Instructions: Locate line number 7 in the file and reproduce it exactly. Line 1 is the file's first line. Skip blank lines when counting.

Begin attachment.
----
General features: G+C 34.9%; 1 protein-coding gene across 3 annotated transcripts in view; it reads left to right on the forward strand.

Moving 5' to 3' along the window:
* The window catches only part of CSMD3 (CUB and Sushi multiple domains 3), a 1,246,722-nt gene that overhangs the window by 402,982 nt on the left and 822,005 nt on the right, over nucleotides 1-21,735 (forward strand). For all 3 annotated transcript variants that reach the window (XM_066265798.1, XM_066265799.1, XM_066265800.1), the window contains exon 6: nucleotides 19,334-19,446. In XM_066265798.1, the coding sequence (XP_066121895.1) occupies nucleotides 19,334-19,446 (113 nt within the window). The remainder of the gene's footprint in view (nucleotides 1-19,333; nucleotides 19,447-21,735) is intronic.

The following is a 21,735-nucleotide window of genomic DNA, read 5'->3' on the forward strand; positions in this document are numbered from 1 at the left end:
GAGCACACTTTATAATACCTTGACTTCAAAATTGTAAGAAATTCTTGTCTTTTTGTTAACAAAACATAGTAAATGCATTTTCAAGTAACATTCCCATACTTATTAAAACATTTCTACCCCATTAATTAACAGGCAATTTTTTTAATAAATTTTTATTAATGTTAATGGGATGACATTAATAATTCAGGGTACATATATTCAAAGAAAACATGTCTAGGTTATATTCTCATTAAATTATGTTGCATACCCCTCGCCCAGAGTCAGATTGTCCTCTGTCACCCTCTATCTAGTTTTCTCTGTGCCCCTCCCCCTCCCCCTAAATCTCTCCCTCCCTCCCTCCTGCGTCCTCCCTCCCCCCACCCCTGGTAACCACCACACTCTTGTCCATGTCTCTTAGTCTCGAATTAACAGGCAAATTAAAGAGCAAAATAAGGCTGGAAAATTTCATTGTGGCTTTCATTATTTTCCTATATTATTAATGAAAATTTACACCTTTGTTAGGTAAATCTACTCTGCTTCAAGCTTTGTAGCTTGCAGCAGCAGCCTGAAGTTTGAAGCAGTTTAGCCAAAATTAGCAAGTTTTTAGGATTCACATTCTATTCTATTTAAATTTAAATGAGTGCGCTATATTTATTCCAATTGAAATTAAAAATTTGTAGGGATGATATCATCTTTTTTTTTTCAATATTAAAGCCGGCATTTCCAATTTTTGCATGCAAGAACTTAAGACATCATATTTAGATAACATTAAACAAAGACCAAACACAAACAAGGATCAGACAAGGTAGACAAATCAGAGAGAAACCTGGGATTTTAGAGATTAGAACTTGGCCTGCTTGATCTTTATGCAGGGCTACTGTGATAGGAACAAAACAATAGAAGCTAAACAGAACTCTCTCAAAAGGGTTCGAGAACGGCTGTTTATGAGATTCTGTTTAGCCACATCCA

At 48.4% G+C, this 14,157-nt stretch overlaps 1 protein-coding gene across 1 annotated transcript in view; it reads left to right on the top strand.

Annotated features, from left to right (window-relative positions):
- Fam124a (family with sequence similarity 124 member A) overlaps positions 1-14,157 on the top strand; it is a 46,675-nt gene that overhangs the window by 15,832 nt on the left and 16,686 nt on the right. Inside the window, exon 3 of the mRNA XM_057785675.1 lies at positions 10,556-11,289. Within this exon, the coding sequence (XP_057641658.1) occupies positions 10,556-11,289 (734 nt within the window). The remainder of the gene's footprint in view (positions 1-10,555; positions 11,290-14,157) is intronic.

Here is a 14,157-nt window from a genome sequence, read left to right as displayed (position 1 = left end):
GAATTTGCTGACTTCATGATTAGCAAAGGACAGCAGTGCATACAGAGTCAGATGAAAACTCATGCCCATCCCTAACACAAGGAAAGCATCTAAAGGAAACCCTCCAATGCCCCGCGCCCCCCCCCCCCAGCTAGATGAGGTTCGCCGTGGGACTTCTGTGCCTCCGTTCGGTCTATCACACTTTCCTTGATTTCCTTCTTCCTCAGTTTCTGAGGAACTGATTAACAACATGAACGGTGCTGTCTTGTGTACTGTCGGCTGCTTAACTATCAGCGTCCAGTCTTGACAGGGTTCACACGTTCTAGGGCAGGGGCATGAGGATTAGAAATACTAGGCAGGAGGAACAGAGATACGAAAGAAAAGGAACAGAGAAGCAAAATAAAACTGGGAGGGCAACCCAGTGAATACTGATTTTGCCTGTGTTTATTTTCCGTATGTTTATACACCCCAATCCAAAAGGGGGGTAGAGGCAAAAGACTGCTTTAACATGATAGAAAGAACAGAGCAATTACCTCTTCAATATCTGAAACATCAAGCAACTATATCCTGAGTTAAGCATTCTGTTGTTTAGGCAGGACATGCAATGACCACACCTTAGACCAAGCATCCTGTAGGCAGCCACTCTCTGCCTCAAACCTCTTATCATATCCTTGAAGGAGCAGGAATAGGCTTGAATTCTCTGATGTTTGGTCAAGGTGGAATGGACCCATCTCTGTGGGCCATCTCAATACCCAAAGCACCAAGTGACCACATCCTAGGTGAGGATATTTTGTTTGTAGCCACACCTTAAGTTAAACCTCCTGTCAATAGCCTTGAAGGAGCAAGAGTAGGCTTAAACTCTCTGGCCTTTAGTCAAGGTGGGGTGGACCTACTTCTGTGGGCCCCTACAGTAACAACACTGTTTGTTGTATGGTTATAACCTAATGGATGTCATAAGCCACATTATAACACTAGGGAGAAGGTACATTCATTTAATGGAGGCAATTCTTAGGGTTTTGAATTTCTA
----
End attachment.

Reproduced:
Annotated features, from left to right (window-relative positions):